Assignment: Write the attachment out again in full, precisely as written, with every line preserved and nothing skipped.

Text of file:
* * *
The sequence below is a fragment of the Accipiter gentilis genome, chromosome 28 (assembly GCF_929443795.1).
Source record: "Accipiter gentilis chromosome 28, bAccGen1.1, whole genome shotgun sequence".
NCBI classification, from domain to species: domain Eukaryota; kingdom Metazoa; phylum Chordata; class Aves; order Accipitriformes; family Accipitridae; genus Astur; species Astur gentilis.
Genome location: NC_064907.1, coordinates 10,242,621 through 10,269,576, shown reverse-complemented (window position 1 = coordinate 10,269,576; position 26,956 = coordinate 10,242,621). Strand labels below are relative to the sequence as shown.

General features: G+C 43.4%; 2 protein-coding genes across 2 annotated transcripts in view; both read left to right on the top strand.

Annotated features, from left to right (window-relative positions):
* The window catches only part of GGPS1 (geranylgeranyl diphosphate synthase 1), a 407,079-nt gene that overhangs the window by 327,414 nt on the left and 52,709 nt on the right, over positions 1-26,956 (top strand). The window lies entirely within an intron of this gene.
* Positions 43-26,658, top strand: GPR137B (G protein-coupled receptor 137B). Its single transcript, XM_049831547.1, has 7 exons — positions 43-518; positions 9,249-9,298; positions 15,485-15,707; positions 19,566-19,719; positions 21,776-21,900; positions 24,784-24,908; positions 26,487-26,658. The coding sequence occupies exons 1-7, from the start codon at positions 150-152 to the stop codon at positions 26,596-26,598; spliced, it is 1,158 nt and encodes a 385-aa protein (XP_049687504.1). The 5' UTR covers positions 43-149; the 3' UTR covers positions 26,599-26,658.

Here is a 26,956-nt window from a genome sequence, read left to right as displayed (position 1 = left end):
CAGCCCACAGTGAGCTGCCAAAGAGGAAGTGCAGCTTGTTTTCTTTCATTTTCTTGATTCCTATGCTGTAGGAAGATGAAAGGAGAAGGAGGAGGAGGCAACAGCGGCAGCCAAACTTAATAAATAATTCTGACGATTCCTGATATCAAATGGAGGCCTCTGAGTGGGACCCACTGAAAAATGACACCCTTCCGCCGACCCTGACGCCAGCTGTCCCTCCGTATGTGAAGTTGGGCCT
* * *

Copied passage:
The sequence below is a fragment of the Accipiter gentilis genome, chromosome 28 (assembly GCF_929443795.1).
Source record: "Accipiter gentilis chromosome 28, bAccGen1.1, whole genome shotgun sequence".
NCBI classification, from domain to species: domain Eukaryota; kingdom Metazoa; phylum Chordata; class Aves; order Accipitriformes; family Accipitridae; genus Astur; species Astur gentilis.
Genome location: NC_064907.1, coordinates 10,242,621 through 10,269,576, shown reverse-complemented (window position 1 = coordinate 10,269,576; position 26,956 = coordinate 10,242,621). Strand labels below are relative to the sequence as shown.

General features: G+C 43.4%; 2 protein-coding genes across 2 annotated transcripts in view; both read left to right on the top strand.

Annotated features, from left to right (window-relative positions):
* The window catches only part of GGPS1 (geranylgeranyl diphosphate synthase 1), a 407,079-nt gene that overhangs the window by 327,414 nt on the left and 52,709 nt on the right, over positions 1-26,956 (top strand). The window lies entirely within an intron of this gene.
* Positions 43-26,658, top strand: GPR137B (G protein-coupled receptor 137B). Its single transcript, XM_049831547.1, has 7 exons — positions 43-518; positions 9,249-9,298; positions 15,485-15,707; positions 19,566-19,719; positions 21,776-21,900; positions 24,784-24,908; positions 26,487-26,658. The coding sequence occupies exons 1-7, from the start codon at positions 150-152 to the stop codon at positions 26,596-26,598; spliced, it is 1,158 nt and encodes a 385-aa protein (XP_049687504.1). The 5' UTR covers positions 43-149; the 3' UTR covers positions 26,599-26,658.

Here is a 26,956-nt window from a genome sequence, read left to right as displayed (position 1 = left end):
CAGCCCACAGTGAGCTGCCAAAGAGGAAGTGCAGCTTGTTTTCTTTCATTTTCTTGATTCCTATGCTGTAGGAAGATGAAAGGAGAAGGAGGAGGAGGCAACAGCGGCAGCCAAACTTAATAAATAATTCTGACGATTCCTGATATCAAATGGAGGCCTCTGAGTGGGACCCACTGAAAAATGACACCCTTCCGCCGACCCTGACGCCAGCTGTCCCTCCGTATGTGAAGTTGGGCCT